Now, after having had a rather disappointing Halloween at chez Green, when I read that a purported "chemistry teacher" found using isopropyl alcohol, rather than methanol, resulted in "a fire that alternated from orange to blue to green" and that it was "pretty cool," I now understand that to mean "after the third whippit, the normal blue and orange flames of the rubbing alcohol looked kind of green. Then I passed out."
The rules of making green fire are as simple as they are inviolate:
1) use methanol
2) add boric acid
The reason for these rules lies in ... chemistry! Here is the chemical equation for the boric acid/methanol reaction:
H3BO3 (boric acid) + 3CH3OH (methanol) --> B(OCH3)3 (trimethyl borate) + 3H2O (water!)
A very small amount of the boric acid is transformed into the trimethyl borate, but as the flame of methanol burning is a very pale blue, the borate compound easily overwhelms it.
I found that I was dissatisfied with the usual approach of making a puddle of liquid and setting the puddle on fire. First of all, the fuel is used up quickly. Secondly, it's hard to control and makes a big mess. For these reasons, I decided to make a small lamp for my green fire for a more controlled, portable and neater illumination.
For this instructable, you will need the following:
* Methanol (Heet - yellow bottle - is an easy source of this) $2.00
* Boric acid (you can find this in the hardware store as an insecticide, but I ordered it through a pharmacy to ensure that the product was not overly contaminated with unwanted chemicals) $5.00
* lamp wick (small round is easier to work with than large flat variety) $2
* small, "sampler size" jam jar
* an electric drill with a drill bit slightly smaller than the diameter of the wick
* (optional) a small hurricane lamp for a votive candle (I found one for $.50 at a thrift store)
* (optional) the metal holder from a spent votive candle
Alcohol is flammable, and alcohol vapors are explosive if concentrated and lit. Use good sense. One of the reasons for the small jam jar is that only a small amount of alcohol will spill if the jar is dropped and breaks. Also, try not to get methanol on your skin, as it can be absorbed through the skin, and is not nice. Never drink methanol. It is toxic, and cannot be made "untoxic." Think *permanent blindness*.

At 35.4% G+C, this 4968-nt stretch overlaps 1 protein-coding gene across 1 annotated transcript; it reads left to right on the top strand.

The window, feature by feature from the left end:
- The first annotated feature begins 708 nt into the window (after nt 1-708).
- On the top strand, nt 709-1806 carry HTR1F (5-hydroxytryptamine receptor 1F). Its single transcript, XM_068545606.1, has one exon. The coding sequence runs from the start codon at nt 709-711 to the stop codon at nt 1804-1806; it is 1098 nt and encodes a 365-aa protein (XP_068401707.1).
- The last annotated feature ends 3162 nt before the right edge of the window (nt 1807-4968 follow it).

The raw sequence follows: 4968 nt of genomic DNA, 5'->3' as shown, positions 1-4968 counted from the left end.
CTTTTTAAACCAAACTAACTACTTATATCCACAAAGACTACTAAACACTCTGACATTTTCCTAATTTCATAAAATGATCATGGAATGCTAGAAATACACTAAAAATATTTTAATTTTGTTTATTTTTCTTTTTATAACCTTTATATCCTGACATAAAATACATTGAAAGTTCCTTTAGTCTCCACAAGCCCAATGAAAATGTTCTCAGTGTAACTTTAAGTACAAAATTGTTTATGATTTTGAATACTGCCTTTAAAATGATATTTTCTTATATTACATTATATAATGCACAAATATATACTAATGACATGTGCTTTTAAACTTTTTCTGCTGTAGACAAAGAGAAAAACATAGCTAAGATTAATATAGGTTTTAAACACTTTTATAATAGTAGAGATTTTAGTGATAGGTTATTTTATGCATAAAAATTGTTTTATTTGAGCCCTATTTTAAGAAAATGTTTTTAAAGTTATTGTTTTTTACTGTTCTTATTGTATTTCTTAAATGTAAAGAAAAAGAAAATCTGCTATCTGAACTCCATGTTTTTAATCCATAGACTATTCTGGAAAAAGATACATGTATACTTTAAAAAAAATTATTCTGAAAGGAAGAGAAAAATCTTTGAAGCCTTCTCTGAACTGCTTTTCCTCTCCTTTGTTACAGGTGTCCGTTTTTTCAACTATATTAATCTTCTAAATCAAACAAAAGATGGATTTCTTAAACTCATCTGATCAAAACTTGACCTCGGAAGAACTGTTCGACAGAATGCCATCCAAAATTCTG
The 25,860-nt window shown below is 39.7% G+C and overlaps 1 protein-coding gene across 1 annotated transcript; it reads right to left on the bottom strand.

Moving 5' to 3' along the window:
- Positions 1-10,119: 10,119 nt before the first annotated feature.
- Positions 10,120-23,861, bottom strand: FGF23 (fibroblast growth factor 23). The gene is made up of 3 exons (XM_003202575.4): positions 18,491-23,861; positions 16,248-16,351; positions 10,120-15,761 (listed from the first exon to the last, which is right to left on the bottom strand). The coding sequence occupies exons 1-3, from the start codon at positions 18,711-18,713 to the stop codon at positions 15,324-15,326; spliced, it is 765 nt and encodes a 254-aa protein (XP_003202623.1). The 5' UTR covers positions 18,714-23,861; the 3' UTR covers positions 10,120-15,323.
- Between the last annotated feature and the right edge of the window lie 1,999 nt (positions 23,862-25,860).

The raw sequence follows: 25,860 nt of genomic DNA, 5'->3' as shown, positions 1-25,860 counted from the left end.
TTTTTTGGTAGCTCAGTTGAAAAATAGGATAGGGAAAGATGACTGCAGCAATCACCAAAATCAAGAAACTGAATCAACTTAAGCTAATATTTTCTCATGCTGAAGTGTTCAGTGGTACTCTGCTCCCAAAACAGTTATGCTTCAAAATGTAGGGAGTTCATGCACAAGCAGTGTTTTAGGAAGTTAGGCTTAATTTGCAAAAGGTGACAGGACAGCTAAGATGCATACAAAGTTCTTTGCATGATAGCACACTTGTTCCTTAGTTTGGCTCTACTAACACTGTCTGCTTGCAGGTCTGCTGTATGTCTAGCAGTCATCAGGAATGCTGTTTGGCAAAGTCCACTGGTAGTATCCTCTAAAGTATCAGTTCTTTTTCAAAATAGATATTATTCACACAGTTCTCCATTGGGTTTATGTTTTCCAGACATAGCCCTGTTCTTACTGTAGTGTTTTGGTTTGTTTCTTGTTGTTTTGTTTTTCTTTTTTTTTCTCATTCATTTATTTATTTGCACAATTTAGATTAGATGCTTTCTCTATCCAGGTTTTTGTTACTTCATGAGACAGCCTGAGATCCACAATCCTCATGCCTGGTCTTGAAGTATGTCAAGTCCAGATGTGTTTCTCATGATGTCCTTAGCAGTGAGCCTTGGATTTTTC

Boric acid is fairly innocuous, but inhaling large amounts of it (or swallowing it, or getting it in your eyes, etc) will not feel nice.
Green fire produces a white "smoke" that is actually diboro trioxide. It's (evidently) fairly harmless, but makes a mess. The Spirit Lantern is best used outdoors.
Step 1: Step 1: Make Green Fire!
Now, cover your proto-green fire, and set it aside. Do NOT light up a cigarette to relax after mixing. Do not taunt green fire!
Let's make the lantern.
Step 2: Step 1a: Test green fire! (optional)
After blowing it out, you will see the white B2O3 residue on the sides of the jar. Fortunately, it comes off easily, so once you complete your lantern, you will still have a pristine-looking jar.
Step 3: Step 2: Make the lantern
First, sand or otherwise remove all of the paint or decorations from the jar lid, and remove the label from the jar. The first of these steps is to avoid burning whatever is in the paint on your jar lid, which could include fairly nasty things; the latter is just to make the jar look nicer.
Now, using your drill and a drill bit that is slightly smaller than the diameter of your wick (I used 3/8 inch), drill a hole in the lid of the jar. Drill from the outside of the lid. This will keep any burrs on the inside of the lid, where they can't cut you. Do not remove the burrs however. You will be needing these.
Now insert your wick. You'll want 1/4 to 1/2 an inch outside the jar, and enough inside the jar to reach the fuel. Allowing a little to coil at the bottom is good, but a lot of wick will just soak up the liquid. Once the wick is inserted, you can gently (and carefully) press the burrs into the wick to help hold it in place.
Now fill up your lantern and look at it. Isn't it pretty!
Step 4: Step 3: Test the lantern
You'll note that, unlike store-bought lanterns, there is no mechanism to pull more wick out, when it burns down. Your options are to either blow the fire out, and pull the wick out by hand, or to use metal tweezers or tongs to pull more wick out while the lantern is lit.
Step 5: Step 4: The completed lantern!
I placed mine on top of a metal bowl. I don't recommend this, as it's not very stable, but it made for a nice composition.
As a final touch, you can use an empty (burned out) votive holder as a snuffer, or to keep alcohol vapors from escaping from the lantern when not in use.
The amount of light these give off is not great, but what they lack in utility, they more than make up for in ambiance.